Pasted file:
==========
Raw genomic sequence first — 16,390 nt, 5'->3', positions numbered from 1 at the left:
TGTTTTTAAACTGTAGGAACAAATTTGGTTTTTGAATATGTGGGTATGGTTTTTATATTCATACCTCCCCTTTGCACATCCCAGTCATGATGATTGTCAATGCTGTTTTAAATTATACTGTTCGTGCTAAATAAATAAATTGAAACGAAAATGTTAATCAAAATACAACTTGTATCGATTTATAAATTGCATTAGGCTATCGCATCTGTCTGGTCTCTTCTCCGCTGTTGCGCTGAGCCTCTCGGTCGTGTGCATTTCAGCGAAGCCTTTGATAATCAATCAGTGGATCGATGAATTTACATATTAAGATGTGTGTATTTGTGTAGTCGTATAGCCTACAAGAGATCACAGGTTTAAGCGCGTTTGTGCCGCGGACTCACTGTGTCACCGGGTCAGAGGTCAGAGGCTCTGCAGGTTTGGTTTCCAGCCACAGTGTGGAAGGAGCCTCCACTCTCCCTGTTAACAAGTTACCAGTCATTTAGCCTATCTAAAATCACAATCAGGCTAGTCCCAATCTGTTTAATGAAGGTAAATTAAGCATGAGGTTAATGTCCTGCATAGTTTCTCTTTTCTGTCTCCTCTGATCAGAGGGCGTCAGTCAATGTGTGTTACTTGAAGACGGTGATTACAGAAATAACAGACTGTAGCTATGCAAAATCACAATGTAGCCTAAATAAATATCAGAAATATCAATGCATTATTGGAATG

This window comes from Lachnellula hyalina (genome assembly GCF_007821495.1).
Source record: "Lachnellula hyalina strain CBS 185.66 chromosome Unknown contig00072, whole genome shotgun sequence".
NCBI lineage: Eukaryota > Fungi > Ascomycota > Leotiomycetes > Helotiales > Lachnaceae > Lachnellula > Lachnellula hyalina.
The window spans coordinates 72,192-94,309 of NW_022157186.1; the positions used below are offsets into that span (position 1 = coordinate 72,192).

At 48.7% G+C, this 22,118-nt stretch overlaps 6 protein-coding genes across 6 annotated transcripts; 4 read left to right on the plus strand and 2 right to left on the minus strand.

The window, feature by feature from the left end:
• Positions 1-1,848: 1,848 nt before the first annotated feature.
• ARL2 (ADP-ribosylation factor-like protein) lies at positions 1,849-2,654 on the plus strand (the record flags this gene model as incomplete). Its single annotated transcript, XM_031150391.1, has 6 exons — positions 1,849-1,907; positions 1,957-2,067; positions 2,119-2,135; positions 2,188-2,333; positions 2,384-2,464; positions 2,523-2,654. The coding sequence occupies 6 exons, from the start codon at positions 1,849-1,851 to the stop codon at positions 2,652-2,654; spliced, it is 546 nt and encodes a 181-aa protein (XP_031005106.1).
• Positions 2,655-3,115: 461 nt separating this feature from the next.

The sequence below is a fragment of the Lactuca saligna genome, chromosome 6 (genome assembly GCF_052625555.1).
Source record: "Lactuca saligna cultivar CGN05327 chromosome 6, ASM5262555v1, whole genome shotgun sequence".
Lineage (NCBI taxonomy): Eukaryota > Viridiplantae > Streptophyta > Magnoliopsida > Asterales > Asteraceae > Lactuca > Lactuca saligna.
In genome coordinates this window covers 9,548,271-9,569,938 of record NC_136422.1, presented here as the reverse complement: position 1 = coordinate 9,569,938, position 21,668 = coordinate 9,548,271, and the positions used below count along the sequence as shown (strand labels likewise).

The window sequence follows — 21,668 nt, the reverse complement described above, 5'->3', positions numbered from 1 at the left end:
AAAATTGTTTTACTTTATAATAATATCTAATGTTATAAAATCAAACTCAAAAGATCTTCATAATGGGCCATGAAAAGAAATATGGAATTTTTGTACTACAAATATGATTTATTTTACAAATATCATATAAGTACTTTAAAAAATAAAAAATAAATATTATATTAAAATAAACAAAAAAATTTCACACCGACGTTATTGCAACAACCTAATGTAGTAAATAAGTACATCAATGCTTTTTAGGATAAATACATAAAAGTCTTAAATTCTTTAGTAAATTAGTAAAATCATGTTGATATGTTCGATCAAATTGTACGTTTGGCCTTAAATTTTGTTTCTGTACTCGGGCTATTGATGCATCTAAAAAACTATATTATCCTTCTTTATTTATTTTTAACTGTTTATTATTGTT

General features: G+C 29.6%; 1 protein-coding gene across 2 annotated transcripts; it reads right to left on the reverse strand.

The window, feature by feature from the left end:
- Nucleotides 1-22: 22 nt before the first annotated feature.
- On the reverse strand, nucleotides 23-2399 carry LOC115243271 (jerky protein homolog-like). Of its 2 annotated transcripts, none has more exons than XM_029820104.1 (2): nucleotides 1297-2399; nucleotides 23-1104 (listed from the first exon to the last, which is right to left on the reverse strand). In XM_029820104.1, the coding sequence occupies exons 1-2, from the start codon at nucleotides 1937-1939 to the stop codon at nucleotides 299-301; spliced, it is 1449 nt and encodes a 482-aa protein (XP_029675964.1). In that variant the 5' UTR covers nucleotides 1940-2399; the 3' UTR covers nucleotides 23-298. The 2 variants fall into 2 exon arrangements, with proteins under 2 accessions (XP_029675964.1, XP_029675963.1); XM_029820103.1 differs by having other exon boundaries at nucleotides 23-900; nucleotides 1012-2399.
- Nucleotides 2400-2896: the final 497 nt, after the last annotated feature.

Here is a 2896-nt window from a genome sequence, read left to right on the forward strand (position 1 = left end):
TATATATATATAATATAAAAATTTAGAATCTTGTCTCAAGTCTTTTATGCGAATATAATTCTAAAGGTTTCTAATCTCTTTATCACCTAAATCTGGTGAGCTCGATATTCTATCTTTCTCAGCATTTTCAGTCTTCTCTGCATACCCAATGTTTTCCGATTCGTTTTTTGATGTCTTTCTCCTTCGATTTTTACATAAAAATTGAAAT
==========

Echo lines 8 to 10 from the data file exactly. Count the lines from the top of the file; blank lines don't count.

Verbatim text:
The window, feature by feature from the left end:
• Positions 1-1,848: 1,848 nt before the first annotated feature.
• ARL2 (ADP-ribosylation factor-like protein) lies at positions 1,849-2,654 on the plus strand (the record flags this gene model as incomplete). Its single annotated transcript, XM_031150391.1, has 6 exons — positions 1,849-1,907; positions 1,957-2,067; positions 2,119-2,135; positions 2,188-2,333; positions 2,384-2,464; positions 2,523-2,654. The coding sequence occupies 6 exons, from the start codon at positions 1,849-1,851 to the stop codon at positions 2,652-2,654; spliced, it is 546 nt and encodes a 181-aa protein (XP_031005106.1).